Othello Re-imagined in Sepia
African American painter and printmaker Curlee Raven Holton reinvents Shakespeare’s Othello in this series of ten etchings, created during an artist residency at the Venice Printmaking Studio in 2012. At once aesthetically decadent and psychologically raw, Holton’s sepia-toned prints explore the inner life and public persona of the Moor of Venice, bringing to his story contemporary ideas about race, identity, and love.
Curlee Raven Holton is an internationally-recognized artist, scholar, and educator. The subject of a recent retrospective at the Cleveland Institute of Art, his work employs powerful visual narratives to address significant personal, political, and cultural events. From 1991 to 2017, Holton taught printmaking and African American art history at Lafayette College in Easton, PA, where he also founded the acclaimed Experimental Printmaking Institute (EPI). He currently serves as the executive director of the David C. Driskell Center at the University of Maryland. Holton earned his M.F.A. with Honors from Kent State University and his B.F.A. from the Cleveland Institute of Art.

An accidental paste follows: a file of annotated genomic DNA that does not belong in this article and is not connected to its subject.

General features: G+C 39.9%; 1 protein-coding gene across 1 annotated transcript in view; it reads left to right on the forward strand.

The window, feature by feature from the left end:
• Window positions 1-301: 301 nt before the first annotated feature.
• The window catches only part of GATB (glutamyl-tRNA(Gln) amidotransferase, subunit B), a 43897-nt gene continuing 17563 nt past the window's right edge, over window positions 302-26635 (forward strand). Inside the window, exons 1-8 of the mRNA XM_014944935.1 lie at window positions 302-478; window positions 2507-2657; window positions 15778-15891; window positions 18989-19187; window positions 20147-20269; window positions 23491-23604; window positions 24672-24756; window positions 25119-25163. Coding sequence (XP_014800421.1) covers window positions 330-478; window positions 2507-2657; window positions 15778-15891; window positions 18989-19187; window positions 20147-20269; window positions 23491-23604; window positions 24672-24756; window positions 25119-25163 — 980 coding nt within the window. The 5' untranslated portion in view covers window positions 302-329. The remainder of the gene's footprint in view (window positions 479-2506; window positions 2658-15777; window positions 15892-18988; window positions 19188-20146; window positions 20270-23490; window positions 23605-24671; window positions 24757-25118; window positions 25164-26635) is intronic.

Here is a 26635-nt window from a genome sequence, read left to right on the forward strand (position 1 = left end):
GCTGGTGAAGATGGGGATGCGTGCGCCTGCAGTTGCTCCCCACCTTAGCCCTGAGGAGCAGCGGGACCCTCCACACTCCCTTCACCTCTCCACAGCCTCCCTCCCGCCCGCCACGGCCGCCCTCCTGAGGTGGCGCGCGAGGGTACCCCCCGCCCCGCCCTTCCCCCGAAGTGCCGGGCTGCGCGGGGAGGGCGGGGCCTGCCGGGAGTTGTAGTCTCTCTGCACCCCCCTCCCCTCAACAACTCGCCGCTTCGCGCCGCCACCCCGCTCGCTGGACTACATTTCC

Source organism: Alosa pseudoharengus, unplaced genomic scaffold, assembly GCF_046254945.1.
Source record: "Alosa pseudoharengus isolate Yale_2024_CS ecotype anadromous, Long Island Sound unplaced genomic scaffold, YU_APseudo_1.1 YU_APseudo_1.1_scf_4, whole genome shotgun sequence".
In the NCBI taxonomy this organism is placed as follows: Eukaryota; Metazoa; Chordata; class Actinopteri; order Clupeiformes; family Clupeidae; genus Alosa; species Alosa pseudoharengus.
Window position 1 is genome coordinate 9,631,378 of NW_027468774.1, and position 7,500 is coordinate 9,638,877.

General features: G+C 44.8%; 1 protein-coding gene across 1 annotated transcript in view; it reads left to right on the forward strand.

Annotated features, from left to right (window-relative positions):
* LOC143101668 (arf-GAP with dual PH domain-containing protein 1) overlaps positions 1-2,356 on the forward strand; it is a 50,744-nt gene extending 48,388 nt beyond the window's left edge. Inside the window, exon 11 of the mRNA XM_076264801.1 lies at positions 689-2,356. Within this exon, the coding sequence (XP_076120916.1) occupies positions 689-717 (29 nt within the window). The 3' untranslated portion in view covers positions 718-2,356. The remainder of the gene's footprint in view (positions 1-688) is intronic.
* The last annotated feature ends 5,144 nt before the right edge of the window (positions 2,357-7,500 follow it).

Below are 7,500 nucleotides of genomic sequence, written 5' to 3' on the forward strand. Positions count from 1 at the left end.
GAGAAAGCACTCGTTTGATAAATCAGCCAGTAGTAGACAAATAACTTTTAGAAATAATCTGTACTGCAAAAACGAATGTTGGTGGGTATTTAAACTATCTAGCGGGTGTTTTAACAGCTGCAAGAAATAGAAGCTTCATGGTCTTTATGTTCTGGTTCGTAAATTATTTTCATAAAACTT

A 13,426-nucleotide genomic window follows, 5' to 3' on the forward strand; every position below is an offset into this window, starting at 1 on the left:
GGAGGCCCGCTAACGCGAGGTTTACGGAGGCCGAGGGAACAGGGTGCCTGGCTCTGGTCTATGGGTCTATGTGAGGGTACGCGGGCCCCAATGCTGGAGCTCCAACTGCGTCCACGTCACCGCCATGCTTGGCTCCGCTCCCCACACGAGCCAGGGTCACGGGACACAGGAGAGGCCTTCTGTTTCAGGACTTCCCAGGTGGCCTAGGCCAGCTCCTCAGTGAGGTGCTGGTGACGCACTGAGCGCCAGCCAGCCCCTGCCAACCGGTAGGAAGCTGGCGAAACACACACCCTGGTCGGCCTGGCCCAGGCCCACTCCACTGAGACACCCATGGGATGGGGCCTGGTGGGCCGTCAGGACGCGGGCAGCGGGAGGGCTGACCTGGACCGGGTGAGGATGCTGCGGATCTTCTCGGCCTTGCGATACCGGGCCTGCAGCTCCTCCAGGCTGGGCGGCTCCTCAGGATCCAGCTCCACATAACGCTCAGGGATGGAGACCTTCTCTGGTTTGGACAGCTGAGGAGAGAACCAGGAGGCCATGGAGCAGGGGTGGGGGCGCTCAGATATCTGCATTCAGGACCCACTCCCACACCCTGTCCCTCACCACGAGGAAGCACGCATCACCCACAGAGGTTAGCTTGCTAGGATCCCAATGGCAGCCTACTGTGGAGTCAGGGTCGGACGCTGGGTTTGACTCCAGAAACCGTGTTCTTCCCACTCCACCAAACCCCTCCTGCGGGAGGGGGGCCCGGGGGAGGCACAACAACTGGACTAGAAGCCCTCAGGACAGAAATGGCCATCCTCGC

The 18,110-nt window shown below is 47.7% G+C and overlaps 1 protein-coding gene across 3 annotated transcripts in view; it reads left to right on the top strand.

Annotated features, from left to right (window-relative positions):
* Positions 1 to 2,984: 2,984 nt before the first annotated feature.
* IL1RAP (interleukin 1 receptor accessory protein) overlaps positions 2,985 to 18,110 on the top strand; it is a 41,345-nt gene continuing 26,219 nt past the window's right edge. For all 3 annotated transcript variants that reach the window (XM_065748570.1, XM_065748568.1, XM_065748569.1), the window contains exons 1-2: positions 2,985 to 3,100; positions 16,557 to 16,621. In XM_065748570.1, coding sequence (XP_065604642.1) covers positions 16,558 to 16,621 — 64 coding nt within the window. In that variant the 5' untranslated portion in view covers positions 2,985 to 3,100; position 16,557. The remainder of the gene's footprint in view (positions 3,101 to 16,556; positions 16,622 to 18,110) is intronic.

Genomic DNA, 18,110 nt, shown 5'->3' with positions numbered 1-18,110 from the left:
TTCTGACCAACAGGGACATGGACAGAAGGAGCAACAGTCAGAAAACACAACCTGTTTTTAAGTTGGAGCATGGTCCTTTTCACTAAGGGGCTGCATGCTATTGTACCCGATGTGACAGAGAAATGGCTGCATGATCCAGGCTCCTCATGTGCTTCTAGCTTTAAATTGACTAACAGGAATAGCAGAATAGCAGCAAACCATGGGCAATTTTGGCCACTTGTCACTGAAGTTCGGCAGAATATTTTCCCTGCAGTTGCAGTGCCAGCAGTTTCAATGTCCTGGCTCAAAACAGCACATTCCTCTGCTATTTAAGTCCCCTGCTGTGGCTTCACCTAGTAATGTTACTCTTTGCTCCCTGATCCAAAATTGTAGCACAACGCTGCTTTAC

This exhibition is made possible by a grant from the Pierre and Tana Matisse Foundation and the gifts of individual donors in support of the Mount Holyoke College Art Museum's Diverse Voices Initiative.